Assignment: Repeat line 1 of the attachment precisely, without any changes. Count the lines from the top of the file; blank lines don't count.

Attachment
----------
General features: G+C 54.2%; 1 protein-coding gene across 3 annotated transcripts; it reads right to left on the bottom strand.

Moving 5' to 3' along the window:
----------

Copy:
General features: G+C 54.2%; 1 protein-coding gene across 3 annotated transcripts; it reads right to left on the bottom strand.